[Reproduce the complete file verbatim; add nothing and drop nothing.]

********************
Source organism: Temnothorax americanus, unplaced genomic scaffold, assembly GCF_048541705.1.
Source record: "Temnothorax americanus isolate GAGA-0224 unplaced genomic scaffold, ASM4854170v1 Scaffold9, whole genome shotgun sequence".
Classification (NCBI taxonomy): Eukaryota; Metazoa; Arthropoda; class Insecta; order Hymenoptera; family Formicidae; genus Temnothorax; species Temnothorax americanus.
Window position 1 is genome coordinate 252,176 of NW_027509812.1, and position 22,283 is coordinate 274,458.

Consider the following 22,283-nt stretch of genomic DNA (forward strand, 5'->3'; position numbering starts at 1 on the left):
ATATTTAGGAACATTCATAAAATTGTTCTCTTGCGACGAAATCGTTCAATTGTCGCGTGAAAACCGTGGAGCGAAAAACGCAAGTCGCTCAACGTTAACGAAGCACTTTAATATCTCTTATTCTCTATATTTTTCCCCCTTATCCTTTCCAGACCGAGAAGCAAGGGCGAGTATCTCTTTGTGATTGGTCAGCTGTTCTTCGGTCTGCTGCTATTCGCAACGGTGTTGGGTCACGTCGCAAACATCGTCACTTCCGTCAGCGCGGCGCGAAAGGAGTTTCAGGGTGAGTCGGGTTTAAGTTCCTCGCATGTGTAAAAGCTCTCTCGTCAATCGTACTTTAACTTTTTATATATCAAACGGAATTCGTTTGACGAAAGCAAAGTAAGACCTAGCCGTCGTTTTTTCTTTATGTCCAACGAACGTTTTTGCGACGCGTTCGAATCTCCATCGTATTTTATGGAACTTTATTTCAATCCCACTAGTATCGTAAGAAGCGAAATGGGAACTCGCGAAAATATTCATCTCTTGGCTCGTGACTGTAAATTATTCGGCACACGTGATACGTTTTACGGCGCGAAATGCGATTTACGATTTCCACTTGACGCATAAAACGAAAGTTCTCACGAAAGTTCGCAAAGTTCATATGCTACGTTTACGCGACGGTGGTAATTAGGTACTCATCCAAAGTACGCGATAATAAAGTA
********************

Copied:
Source organism: Temnothorax americanus, unplaced genomic scaffold, assembly GCF_048541705.1.
Source record: "Temnothorax americanus isolate GAGA-0224 unplaced genomic scaffold, ASM4854170v1 Scaffold9, whole genome shotgun sequence".
Classification (NCBI taxonomy): Eukaryota; Metazoa; Arthropoda; class Insecta; order Hymenoptera; family Formicidae; genus Temnothorax; species Temnothorax americanus.
Window position 1 is genome coordinate 252,176 of NW_027509812.1, and position 22,283 is coordinate 274,458.

Consider the following 22,283-nt stretch of genomic DNA (forward strand, 5'->3'; position numbering starts at 1 on the left):
ATATTTAGGAACATTCATAAAATTGTTCTCTTGCGACGAAATCGTTCAATTGTCGCGTGAAAACCGTGGAGCGAAAAACGCAAGTCGCTCAACGTTAACGAAGCACTTTAATATCTCTTATTCTCTATATTTTTCCCCCTTATCCTTTCCAGACCGAGAAGCAAGGGCGAGTATCTCTTTGTGATTGGTCAGCTGTTCTTCGGTCTGCTGCTATTCGCAACGGTGTTGGGTCACGTCGCAAACATCGTCACTTCCGTCAGCGCGGCGCGAAAGGAGTTTCAGGGTGAGTCGGGTTTAAGTTCCTCGCATGTGTAAAAGCTCTCTCGTCAATCGTACTTTAACTTTTTATATATCAAACGGAATTCGTTTGACGAAAGCAAAGTAAGACCTAGCCGTCGTTTTTTCTTTATGTCCAACGAACGTTTTTGCGACGCGTTCGAATCTCCATCGTATTTTATGGAACTTTATTTCAATCCCACTAGTATCGTAAGAAGCGAAATGGGAACTCGCGAAAATATTCATCTCTTGGCTCGTGACTGTAAATTATTCGGCACACGTGATACGTTTTACGGCGCGAAATGCGATTTACGATTTCCACTTGACGCATAAAACGAAAGTTCTCACGAAAGTTCGCAAAGTTCATATGCTACGTTTACGCGACGGTGGTAATTAGGTACTCATCCAAAGTACGCGATAATAAAGTA